We can?t easily eliminate the risk of bogus state and local investigations due to substitute FOSTA, but we can blunt the 5+ language. Something like ?promotes or facilitates the prostitution of 5 or more persons HIMSELF OR HERSELF (NOT CONSIDERING THE ACTS OR CONTENT OF ANY THIRD PARTIES).? This change would not treat third party promotions as part of the enhancement, and it would take some wind out of the sails of overeager prosecutors who can find many more than 5+ ads on a site.

But, that won’t totally eliminate bogus fishing expeditions.

Another problem with the bill is some convoluted language in which Congress wants to say that this isn’t really changing CDA 230, but it can be read in the exact opposite way. Here’s the language:

Consistent with section 230 of the Communications Act of 1934 (47 U.S.C. 230), a defendant may be held liable, under this subsection, where promotion or facilitation of prostitution activity includes responsibility for the creation or development of all or part of the information or content provided through any interactive computer service.

As Goldman notes, you can read this to say that “if an online service is responsible for ANY content on its site, it is responsible for ALL content, including all third party content,” even though that’s almost certainly not what is meant. Instead, it appears to be Congress (needlessly) reconfirming the state of CDA 230, which many of us have pointed out in response to critics: that it already allows prosecution when the service provider is the developer of the content itself (rather than just a third party host). This paragraph is unnecessary, as that’s what the law already says, and by adding this new, convoluted language that can be read in the exact opposite way… it’s only going to lead to a bunch of lawsuits around this provision and the (horrifying) possibility of a court reading it to change CDA 230.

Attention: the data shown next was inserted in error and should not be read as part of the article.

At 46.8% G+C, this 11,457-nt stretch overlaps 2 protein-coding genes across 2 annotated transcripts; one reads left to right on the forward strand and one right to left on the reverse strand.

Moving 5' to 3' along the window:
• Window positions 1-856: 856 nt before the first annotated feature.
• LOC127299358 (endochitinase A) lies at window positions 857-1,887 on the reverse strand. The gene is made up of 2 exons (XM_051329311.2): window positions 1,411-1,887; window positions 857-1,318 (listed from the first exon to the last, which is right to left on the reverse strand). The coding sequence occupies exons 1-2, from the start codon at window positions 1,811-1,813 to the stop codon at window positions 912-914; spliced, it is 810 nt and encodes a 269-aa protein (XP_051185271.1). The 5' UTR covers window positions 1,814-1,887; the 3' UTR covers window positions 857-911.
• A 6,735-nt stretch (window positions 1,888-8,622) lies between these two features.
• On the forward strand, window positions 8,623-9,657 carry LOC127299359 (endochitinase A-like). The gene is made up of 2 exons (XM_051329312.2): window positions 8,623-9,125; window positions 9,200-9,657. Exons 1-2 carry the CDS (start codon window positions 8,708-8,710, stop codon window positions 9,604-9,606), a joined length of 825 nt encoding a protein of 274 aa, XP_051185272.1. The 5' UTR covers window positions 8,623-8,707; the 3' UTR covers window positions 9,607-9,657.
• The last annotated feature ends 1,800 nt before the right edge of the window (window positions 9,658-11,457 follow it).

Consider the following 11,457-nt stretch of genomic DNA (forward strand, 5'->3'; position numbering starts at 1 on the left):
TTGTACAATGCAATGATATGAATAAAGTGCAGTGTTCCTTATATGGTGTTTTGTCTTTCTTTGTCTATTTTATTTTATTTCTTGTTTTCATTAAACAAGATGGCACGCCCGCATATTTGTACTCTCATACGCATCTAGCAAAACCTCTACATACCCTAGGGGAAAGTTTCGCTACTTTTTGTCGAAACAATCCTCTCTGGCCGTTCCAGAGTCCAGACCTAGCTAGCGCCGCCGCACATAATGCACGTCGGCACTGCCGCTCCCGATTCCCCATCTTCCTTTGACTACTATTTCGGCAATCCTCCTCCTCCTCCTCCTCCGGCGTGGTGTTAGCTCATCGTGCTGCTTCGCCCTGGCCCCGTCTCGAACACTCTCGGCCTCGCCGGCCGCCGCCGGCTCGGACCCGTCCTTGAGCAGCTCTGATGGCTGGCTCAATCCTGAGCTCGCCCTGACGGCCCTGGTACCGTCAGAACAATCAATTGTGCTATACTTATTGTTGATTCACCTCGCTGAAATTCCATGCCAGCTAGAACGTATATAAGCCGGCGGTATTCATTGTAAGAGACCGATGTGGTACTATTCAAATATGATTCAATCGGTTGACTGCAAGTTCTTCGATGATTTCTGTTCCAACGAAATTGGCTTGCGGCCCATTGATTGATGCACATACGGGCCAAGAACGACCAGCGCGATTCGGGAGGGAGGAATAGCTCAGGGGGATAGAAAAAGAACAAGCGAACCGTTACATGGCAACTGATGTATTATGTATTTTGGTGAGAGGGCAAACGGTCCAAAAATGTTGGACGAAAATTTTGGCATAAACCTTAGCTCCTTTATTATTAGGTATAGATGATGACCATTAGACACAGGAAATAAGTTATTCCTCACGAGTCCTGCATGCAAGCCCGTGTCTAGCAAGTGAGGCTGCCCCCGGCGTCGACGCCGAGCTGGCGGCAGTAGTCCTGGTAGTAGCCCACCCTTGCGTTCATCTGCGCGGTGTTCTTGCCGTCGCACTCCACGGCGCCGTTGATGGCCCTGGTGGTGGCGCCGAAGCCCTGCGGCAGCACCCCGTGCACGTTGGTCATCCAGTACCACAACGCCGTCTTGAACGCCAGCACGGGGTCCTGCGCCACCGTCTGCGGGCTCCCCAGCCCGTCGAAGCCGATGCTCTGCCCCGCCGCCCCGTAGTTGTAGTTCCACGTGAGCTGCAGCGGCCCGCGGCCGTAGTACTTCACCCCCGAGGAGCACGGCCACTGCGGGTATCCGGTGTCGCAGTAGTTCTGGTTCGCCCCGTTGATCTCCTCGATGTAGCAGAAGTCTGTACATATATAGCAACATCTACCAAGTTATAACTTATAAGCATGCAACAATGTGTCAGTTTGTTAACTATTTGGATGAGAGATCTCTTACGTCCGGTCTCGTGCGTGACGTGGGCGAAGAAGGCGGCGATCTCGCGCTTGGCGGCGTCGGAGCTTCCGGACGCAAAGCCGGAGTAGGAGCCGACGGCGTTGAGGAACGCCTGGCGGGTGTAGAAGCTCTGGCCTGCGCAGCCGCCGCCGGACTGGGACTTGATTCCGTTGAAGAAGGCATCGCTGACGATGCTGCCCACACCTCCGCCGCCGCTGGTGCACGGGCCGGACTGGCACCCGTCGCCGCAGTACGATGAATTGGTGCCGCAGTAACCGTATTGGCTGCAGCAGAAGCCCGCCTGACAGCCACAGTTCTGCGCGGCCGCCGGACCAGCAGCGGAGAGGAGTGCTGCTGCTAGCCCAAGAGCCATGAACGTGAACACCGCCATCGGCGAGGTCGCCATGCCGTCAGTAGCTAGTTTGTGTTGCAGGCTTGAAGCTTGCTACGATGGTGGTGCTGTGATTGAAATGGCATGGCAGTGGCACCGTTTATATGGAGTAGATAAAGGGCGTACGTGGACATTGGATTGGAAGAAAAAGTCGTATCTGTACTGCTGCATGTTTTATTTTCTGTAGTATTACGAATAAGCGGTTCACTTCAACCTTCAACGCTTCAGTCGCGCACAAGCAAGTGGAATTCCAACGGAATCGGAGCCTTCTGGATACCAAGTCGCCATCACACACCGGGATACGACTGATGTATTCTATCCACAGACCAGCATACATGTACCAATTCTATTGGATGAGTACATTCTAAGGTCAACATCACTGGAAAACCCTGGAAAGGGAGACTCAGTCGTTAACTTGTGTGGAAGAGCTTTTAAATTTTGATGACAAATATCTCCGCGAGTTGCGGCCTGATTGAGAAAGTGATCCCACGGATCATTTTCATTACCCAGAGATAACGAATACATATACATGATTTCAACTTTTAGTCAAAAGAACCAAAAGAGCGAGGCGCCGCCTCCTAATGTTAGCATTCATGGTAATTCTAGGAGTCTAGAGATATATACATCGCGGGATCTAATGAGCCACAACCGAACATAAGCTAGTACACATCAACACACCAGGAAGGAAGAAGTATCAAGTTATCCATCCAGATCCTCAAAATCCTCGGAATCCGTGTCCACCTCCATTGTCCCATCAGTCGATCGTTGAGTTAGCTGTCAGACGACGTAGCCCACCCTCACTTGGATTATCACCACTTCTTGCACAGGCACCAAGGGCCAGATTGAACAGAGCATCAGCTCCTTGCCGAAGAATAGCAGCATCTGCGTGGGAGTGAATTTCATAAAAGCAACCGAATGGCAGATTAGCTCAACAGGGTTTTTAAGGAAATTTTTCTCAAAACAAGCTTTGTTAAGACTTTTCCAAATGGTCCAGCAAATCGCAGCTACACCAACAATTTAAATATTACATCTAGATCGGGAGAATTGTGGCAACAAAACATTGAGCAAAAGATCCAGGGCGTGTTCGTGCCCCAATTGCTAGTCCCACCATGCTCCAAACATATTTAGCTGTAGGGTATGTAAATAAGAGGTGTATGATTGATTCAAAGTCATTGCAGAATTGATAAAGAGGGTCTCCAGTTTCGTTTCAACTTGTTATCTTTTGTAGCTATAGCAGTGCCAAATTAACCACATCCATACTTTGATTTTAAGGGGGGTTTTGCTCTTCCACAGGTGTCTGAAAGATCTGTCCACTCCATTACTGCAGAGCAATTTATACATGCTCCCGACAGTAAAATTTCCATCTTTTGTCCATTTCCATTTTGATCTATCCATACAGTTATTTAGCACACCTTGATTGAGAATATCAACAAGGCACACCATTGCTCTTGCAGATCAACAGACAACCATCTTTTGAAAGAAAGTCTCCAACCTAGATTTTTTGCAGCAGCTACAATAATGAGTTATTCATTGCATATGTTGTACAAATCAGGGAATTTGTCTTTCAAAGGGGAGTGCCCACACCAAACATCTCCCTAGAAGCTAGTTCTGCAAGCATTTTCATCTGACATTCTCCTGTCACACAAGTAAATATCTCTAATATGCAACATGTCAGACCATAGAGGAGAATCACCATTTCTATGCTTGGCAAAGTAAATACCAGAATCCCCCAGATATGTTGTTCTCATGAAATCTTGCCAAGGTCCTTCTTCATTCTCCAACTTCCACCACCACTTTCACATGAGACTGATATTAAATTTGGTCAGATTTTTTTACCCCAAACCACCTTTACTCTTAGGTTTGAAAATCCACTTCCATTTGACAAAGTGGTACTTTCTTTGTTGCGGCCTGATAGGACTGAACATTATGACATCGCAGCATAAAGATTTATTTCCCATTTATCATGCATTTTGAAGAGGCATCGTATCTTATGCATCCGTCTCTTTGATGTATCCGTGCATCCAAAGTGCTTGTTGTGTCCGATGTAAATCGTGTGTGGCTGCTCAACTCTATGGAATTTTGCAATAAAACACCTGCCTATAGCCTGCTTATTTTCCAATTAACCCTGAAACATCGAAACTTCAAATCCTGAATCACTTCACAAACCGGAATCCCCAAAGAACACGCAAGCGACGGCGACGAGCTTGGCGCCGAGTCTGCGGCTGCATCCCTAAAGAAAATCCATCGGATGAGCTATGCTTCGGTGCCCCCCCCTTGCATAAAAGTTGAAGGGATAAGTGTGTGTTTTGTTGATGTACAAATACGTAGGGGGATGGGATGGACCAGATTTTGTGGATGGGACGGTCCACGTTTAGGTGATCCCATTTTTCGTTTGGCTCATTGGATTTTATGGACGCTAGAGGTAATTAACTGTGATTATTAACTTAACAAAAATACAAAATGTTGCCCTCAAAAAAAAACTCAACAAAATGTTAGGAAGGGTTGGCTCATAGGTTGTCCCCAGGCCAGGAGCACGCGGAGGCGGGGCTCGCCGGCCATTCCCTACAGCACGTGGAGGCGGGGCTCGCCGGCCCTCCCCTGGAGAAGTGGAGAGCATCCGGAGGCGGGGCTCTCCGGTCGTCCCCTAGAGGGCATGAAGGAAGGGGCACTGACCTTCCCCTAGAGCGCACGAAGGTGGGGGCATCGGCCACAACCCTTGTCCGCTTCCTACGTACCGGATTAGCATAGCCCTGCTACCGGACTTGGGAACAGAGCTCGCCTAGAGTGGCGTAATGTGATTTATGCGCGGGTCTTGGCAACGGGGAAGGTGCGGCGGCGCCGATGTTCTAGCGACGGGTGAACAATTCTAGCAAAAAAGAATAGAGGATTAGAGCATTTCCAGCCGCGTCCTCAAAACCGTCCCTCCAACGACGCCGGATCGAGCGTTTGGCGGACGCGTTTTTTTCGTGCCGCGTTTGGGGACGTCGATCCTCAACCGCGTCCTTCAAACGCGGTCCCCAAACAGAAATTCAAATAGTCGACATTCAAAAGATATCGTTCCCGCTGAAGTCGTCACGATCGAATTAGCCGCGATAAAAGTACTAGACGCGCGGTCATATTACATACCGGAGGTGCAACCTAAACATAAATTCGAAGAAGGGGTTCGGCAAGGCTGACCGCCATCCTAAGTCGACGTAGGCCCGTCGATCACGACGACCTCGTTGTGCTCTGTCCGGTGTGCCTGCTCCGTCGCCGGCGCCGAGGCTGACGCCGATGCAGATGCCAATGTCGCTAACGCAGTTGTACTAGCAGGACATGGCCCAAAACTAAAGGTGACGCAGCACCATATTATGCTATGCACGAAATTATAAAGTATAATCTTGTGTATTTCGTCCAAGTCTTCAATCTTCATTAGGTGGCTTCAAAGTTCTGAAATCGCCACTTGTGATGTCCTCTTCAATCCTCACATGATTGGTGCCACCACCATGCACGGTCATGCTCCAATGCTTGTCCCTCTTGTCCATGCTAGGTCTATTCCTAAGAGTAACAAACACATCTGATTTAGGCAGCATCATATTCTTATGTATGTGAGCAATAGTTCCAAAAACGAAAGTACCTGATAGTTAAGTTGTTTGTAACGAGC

Overall, I tend to agree with Goldman that it’s still unclear why this bill is necessary, other than political grandstanding.

I continue to believe that Congress does not need to pass any bill: the SAVE Act did the work Congress wanted it to do; the Rentboy and MyRedbook prosecutions show the DOJ has effective legal tools (recall that both involved a prosecution for online prostitution, not sex trafficking, so they cover very similar ground to substitute FOSTA); Congress has other anti-sex trafficking initiatives in queue that may be more helpful; and it?s not empirically clear that efforts to extinguish online prostitution ads will protect victims. So here?s how I?d rank my priorities:

1) best outcome: no legislative changes

2) second-best outcome (a distant second): substitute FOSTA due to the intent scienter, national legal standard and tight linkage between civil and state law enforcement claims and the federal crime

3) third-best outcome (substantially behind substitute FOSTA): SESTA as amended, which fixed some of SESTA?s roughest edges but still retained its core imposition of the moderator?s dilemma

4) fourth-best outcome: FOSTA as introduced. That version is probably already defunct. At least, I hope so.

I might take this a step further. These bills really seem misguided, and seem much more designed for political grandstanding and the ability for their sponsors to claim they “did something” on a hotbutton topic. But, as noted, while sex trafficking is a real problem, it’s a much smaller one than politicians claim. And, all of these bills will actually make it more difficult for law enforcement to track down and arrest the real criminals. That, again, seems misguided. Targeting intermediaries and tools, rather than the sex traffickers themselves, has always seemed like a backwards approach. I’m all for law enforcement seeking out and arresting sex traffickers. But these bills still seem to focus on criminalizing third parties, rather than the actual traffickers, and in doing so, make sure that the actual trafficking activity is more difficult for law enforcement to track down. That’s even more true when you conflate prostitution with sex trafficking. So, while the manager’s amendment on FOSTA is clearly a “better” solution, it’s still a probably unnecessary and counterproductive one.

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Comments on “Congress Fixes More Problems With FOSTA Bill… But It Still Needs Work”